*

I just finished listening to two very good mystery novels.

It's no surprise when a Harry Bosch novel by Michael Connelly is excellent. In The Burning Room, Bosch, officially retired, is working under contract with the LAPD in their cold cases unit.

He's working with a hotshot young detective, Lucy Soto, who has her own agenda -- her reason for becoming a cop was to try to solve the mystery of a terrible arson fire that killed most of her friends when she was a child in an unlicensed daycare in an apartment building.

Officially, they're supposed to be working on a very different case -- one with huge political implications. Many years ago, a mariachi musician was shot by what seemed to be a stray bullet from a gangland shooting. The musician survived for ten years, during which time he became a vital political symbol for a popular hispanic mayor of Los Angeles.

But at the beginning of The Burning Room, the musician has just died and the medical examiner determines that the cause of death was that original bullet. So now this ten-year-old case is a murder investigation. And Bosch and Soto soon find out that the shooting was not a stray bullet. It was a professional hit -- but one in which the real target was missed.

There would be no point in a mystery novel if the case were not solved -- there are plenty of unsolved cases but it's the solution that makes them worth reading about. So it's no spoiler to say that after many surprising twists and turns, both cases -- the mariachi musician and the burning daycare -- are brought to satisfactory conclusions.

That is, we know who did what ... even if they don't always get to be processed through the judicial system.

That judicial system is exactly what is in question in William Landay's third novel, Defending Jacob. Andy Barber is the highest non-elected lawyer in the district attorney's office when he assigns himself to supervise the investigation into the murder of a boy from the same middle school as his own son, Jacob.

But we realize, right from the start, that things did not go well -- because we cut back and forth between Barber's investigation of that crime and his own testimony in a grand jury hearing in which he is the defendant, under fire for the way he conducted that investigation.

The heart of the story, though, is what the evidence and criminal charges against Jacob do to Andy and his wife, Laurie -- not to mention Jacob himself. They become pariahs in their neighborhood, and Andy's career as a prosecutor is effectively over. But all that could be dealt with -- if Jacob is not convicted.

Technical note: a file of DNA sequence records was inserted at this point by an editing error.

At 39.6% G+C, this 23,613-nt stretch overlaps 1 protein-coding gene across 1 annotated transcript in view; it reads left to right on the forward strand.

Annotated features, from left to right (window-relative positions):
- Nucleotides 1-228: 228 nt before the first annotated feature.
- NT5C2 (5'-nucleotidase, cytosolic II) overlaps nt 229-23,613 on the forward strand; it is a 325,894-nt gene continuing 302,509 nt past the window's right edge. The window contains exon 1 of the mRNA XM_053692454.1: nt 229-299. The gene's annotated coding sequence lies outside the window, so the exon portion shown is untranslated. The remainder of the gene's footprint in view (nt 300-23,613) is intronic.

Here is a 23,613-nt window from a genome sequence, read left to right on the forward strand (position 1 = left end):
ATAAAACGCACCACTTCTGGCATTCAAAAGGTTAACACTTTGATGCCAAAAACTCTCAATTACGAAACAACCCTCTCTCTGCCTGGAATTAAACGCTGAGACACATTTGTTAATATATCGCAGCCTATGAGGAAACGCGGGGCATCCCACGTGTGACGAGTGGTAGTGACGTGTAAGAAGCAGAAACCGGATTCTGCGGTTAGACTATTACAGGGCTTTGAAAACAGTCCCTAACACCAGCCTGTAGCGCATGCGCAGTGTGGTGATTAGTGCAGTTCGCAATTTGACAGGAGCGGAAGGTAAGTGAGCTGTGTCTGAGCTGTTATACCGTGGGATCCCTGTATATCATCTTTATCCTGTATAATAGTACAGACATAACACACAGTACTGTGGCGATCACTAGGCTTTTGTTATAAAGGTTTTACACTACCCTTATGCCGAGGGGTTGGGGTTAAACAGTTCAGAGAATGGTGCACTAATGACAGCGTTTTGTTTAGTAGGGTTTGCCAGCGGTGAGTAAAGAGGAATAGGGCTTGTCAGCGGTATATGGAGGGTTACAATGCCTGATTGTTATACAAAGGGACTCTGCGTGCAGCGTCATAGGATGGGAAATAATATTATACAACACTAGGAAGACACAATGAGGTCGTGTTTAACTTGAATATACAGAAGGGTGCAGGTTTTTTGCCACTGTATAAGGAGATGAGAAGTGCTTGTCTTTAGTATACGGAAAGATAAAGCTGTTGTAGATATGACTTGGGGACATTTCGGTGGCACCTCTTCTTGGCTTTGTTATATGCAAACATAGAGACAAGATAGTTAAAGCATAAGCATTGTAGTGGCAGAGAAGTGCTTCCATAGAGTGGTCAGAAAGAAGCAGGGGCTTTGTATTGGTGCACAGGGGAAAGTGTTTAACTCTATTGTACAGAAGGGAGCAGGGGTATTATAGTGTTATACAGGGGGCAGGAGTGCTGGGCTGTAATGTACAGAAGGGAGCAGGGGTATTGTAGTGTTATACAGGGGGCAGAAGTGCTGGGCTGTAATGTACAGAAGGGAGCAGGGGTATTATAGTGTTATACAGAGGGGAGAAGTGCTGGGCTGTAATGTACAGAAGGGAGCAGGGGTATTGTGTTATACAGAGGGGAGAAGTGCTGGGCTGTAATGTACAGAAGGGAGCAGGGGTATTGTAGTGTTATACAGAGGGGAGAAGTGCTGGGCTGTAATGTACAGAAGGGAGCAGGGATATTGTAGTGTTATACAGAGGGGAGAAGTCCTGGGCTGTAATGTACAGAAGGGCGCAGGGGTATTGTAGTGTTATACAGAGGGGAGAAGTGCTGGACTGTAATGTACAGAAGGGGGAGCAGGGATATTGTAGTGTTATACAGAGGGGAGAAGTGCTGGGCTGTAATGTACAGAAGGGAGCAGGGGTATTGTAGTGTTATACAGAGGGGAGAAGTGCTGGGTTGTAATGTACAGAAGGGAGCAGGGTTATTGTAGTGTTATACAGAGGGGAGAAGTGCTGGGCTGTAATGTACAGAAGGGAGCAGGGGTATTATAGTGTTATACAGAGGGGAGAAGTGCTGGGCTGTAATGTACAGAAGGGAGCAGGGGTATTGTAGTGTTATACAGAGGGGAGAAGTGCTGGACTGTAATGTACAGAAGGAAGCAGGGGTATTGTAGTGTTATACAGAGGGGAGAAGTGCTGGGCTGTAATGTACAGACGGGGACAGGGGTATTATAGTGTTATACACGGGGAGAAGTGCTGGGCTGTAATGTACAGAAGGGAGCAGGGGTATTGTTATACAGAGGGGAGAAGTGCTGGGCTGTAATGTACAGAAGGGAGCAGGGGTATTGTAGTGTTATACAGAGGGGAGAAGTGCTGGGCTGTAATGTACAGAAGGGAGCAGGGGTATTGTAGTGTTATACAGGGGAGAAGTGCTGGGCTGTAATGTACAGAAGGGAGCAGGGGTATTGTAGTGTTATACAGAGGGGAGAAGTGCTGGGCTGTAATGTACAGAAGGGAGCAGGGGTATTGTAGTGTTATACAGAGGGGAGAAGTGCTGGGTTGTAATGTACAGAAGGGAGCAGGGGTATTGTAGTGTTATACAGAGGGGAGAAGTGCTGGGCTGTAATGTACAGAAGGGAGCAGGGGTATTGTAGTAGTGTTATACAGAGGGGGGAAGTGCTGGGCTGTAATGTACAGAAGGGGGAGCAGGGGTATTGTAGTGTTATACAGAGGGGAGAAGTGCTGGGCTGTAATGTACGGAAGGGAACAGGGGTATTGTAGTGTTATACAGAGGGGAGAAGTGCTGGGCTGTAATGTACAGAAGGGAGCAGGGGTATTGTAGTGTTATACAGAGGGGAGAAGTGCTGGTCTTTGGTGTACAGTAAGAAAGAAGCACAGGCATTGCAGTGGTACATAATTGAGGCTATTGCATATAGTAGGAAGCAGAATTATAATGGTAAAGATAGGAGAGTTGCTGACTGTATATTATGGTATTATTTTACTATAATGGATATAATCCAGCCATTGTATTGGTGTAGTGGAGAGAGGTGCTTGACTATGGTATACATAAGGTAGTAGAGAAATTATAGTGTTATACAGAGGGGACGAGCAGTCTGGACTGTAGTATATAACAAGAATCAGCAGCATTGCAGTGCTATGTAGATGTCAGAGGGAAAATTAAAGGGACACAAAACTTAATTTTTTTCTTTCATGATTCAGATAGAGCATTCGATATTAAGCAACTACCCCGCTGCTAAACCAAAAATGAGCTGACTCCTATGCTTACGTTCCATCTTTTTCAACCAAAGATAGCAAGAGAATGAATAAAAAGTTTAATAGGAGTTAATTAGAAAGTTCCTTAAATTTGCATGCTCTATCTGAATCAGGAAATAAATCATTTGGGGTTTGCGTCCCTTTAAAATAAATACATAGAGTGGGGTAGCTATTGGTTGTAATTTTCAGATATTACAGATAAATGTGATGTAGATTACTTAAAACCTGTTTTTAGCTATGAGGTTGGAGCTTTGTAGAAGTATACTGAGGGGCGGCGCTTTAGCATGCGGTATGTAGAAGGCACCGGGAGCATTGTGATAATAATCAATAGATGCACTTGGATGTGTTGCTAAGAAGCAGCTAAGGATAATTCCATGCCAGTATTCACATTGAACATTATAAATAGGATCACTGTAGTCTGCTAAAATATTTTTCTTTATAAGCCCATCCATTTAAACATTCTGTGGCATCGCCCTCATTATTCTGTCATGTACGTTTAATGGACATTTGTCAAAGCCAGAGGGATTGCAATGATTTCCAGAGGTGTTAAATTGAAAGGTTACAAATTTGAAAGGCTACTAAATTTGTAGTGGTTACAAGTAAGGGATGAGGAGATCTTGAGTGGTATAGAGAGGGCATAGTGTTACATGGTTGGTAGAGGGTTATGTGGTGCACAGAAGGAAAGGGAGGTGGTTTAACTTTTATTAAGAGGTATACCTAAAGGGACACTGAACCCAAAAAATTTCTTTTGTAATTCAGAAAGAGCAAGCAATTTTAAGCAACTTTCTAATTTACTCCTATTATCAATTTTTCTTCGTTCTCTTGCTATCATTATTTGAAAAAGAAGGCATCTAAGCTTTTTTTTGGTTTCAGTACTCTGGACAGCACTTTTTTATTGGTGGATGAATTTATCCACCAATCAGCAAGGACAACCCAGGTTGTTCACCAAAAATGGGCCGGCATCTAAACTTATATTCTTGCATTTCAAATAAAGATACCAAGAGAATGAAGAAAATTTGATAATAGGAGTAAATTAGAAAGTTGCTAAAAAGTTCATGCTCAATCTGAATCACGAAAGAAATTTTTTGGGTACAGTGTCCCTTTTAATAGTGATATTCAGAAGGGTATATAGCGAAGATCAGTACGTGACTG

Author Landay was himself a prosecutor for years, and so he knows what he's talking about. I've never seen prosecutorial politics and strategies so clearly and entertainingly presented as in this book.

Yet the question of whether they'll win the case is trumped by a much deeper question that both parents have to deal with in separate ways: Is it even possible that our smart, decent boy might have done this crime?

Meanwhile, Barber deals with even more troubling personal issues, because his own father is still in prison for the murder of a young woman many years ago. Barber has never told Laurie or Jacob about his father's violent crime -- or that his male ancestors for generations were dangerously violent men.

Andy himself has a strong temper, but he has always kept his emotions under control. Perhaps too much under control, since it often seems to other that he has no emotions.

Jacob has the same kind of rigid self-control; but has he also inherited the family tendency toward violence? As the evidence against him mounts, Andy is forced to face the possibility that Jacob is so drawn to violence that he deliberately set out to kill the boy who has been bullying him at school.

We are kept guessing right to the end, but Landay never cheats. This is a good storyteller working at the top of his game, and if this is only Landay's third novel, that just means it's going to be easy to catch up with him and read each new book as it comes out.

One oddity in the book is that a major character, the prosecutor who is trying to convict Jacob and, later, Andy, is named Neal Logiudice. In Italian, that name would be pronounced "low-JU-dee-che." But most Americans won't know that, and besides, the name has been anglicized. The first time the name is mentioned, we're told to pronounce it "la-JOO-dis."

Now, this wasn't a problem for me in listening to the audiobook, expertly read by Grover Gardner, because I never had to deal with the difficult spelling.

But that also meant that to me, the name sounded like "La-Judas." And that's not an accident. Landay clearly meant us to think of this prosecutor as a Judas -- a traitor.

Yet Logiudice did not make up any of the evidence he used, and it points at Jacob quite compellingly. Issues of guilt and innocence are definitely grey here -- so it's just a little annoying that the author takes sides by naming the main antagonist "Judas."

But that's a quibble. The story works. And it forces readers who are also parents to face this terrible question: What do you do if your child really is guilty of doing something awful? How much responsibility do you bear for what your children become?

This is a book well worth reading -- and even more worth listening to. I don't think Landay is indicating that all of Andy Barber's choices are morally right. That's because issues of right and wrong get all messy when they come up against parents' love for and loyalty to their children.

Even the love and loyalty of Andy's convict father come into play before the story ends. And more than that I dare not say, lest I really spoil some cool events.

Here's the remarkable thing. Most contemporary mysteries -- even those involving lawyers rather than cops or private eyes -- rely on putting the hero in personal jeopardy. And there are hints of that in Defending Jacob -- moments when Andy expects to have to act with violence to protect his family.

But this novel does not rely on forcing the hero to be a hard-boiled detective. No bone-breaking, no gunfire. Just courtroom maneuvers and powerful scenes within the family and with unforgiving neighbors. Good storytelling, without cheats or tricks.